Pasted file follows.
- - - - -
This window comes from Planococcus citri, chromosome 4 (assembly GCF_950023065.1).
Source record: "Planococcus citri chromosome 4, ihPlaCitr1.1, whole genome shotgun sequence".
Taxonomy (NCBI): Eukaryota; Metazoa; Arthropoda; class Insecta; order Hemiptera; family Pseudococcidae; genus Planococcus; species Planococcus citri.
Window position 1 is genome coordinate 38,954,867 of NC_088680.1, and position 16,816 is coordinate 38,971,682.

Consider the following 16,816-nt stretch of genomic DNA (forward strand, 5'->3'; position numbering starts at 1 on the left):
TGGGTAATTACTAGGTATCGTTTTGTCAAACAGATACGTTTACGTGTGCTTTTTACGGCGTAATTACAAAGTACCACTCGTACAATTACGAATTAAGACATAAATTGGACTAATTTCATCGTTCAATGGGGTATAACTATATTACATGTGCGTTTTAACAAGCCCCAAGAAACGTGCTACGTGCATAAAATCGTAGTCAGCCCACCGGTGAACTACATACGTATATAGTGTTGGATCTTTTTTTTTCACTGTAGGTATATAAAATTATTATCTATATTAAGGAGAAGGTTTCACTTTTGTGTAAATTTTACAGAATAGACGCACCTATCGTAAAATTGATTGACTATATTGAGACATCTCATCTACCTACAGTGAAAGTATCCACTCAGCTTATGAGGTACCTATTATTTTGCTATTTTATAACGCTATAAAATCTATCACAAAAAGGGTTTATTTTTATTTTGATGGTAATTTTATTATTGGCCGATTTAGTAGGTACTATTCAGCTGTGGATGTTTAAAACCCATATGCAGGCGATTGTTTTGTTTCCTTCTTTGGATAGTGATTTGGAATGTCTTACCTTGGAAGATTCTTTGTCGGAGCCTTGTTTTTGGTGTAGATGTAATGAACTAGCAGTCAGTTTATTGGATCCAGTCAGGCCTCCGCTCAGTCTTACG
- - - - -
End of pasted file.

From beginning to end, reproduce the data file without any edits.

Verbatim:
This window comes from Planococcus citri, chromosome 4 (assembly GCF_950023065.1).
Source record: "Planococcus citri chromosome 4, ihPlaCitr1.1, whole genome shotgun sequence".
Taxonomy (NCBI): Eukaryota; Metazoa; Arthropoda; class Insecta; order Hemiptera; family Pseudococcidae; genus Planococcus; species Planococcus citri.
Window position 1 is genome coordinate 38,954,867 of NC_088680.1, and position 16,816 is coordinate 38,971,682.

Consider the following 16,816-nt stretch of genomic DNA (forward strand, 5'->3'; position numbering starts at 1 on the left):
TGGGTAATTACTAGGTATCGTTTTGTCAAACAGATACGTTTACGTGTGCTTTTTACGGCGTAATTACAAAGTACCACTCGTACAATTACGAATTAAGACATAAATTGGACTAATTTCATCGTTCAATGGGGTATAACTATATTACATGTGCGTTTTAACAAGCCCCAAGAAACGTGCTACGTGCATAAAATCGTAGTCAGCCCACCGGTGAACTACATACGTATATAGTGTTGGATCTTTTTTTTTCACTGTAGGTATATAAAATTATTATCTATATTAAGGAGAAGGTTTCACTTTTGTGTAAATTTTACAGAATAGACGCACCTATCGTAAAATTGATTGACTATATTGAGACATCTCATCTACCTACAGTGAAAGTATCCACTCAGCTTATGAGGTACCTATTATTTTGCTATTTTATAACGCTATAAAATCTATCACAAAAAGGGTTTATTTTTATTTTGATGGTAATTTTATTATTGGCCGATTTAGTAGGTACTATTCAGCTGTGGATGTTTAAAACCCATATGCAGGCGATTGTTTTGTTTCCTTCTTTGGATAGTGATTTGGAATGTCTTACCTTGGAAGATTCTTTGTCGGAGCCTTGTTTTTGGTGTAGATGTAATGAACTAGCAGTCAGTTTATTGGATCCAGTCAGGCCTCCGCTCAGTCTTACG